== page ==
It’s that time of year again. The season for sniffles, coughs and sore throats is upon us once more. The Mercyhurst College Cohen Student Health Center is here to help aid in the fight against sickness.
On Tuesday, Oct. 11, from 4:30 to 6:30 p.m. there will be an open clinic in the Egan Faculty Dining Room where free flu shots will be administered. No appointments are needed to obtain the shots on these days.
This is not the only time students can receive the flu shot. Appointments can be made for Monday, Oct. 10, from 3 to 5:30 p.m. at the Health Center. There will be additional appointments available if needed after fall break.
Shots may also be given in January and February depending on remaining vaccine supplies.
The free shots are offered to all students, administration, faculty, staff members and trustees, as well as their spouses. The only exclusion is that children may not receive the vaccine.
It is up to each student to decide whether to get the flu shot. Some don’t deem it necessary.
“I don’t find it necessary for college students to have to get flu shots. I feel like that’s something that people of an older age need to worry about,” junior James Whitaker said.
Junior Aaron Loncki agreed.
“I have never gotten one, and I don’t think I need one. I haven’t had the flu in years and am not worried about getting it this year,” he said.
The injection includes a combined vaccine of three strands of the flu vaccine including two seasonal flu strains as well as H1N1, all in one shot. The strands protect against the most common viruses from the previous year.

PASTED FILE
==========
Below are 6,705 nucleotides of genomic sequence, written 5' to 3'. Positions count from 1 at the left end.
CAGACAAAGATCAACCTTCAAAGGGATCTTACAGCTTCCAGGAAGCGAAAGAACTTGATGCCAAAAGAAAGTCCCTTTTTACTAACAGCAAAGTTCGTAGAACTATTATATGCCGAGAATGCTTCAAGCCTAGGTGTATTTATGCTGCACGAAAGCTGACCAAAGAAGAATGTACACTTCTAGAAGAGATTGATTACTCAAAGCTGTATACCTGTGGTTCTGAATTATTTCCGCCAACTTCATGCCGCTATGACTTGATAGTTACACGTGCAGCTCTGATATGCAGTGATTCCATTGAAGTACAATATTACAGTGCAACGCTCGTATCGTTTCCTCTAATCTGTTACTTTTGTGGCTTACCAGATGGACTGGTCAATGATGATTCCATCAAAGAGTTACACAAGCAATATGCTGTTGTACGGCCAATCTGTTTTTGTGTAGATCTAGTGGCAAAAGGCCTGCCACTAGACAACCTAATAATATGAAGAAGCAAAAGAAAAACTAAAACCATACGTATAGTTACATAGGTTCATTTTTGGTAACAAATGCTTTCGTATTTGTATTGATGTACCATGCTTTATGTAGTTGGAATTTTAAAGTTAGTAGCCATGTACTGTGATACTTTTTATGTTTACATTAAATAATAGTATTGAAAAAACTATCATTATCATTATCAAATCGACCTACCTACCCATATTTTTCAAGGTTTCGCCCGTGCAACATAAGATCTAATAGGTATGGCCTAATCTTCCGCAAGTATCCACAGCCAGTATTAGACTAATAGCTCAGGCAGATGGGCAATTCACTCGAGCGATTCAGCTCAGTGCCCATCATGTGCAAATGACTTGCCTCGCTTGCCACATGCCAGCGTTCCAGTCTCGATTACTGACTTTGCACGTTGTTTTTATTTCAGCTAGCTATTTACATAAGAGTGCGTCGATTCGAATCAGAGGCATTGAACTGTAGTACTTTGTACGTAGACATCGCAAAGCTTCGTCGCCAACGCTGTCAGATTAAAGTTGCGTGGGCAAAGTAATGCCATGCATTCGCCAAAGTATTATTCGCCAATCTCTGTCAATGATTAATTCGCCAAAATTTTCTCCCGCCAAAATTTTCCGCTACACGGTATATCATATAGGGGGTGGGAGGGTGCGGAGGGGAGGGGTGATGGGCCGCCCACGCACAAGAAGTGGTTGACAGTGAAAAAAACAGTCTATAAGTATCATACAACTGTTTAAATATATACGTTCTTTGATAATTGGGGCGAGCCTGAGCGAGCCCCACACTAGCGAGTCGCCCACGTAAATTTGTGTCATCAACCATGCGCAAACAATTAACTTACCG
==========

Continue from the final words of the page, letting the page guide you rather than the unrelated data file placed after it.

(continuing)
The level of effectiveness of the shot depends on such factors as age and health status. The risks are few and entail slight redness or soreness at the area of injection.
An allergic reaction will most likely occur only if the recipient is also allergic to eggs. All of this information will be explained prior to receiving the shot.
By the end of the season in 2010, 565 shots were given to Health Center patients.
“I think the number will be about the same as last year. We start out with big clinics and then take individual appointments,” Executive Director of Wellness Judy Smith, Ph.D., said.
Flu shots are not the only reason people visit the Health Center. Many make appointments there year round for various illnesses.
“Appointments were more full than usual. Many have been coming for strep throat, upper respiratory stuff and stomach bugs. On average we have been seeing about 15 people a day that come for a doctor’s help and to possibly receive an antibiotic,” Smith said.
People seem to get sick around this time of year from being in such close quarters. However, there are ways to prevent these diseases.
The best advice is to get enough sleep and keep a healthy diet. In addition, people need to wash their hands thoroughly and frequently throughout the day to avoid getting sick.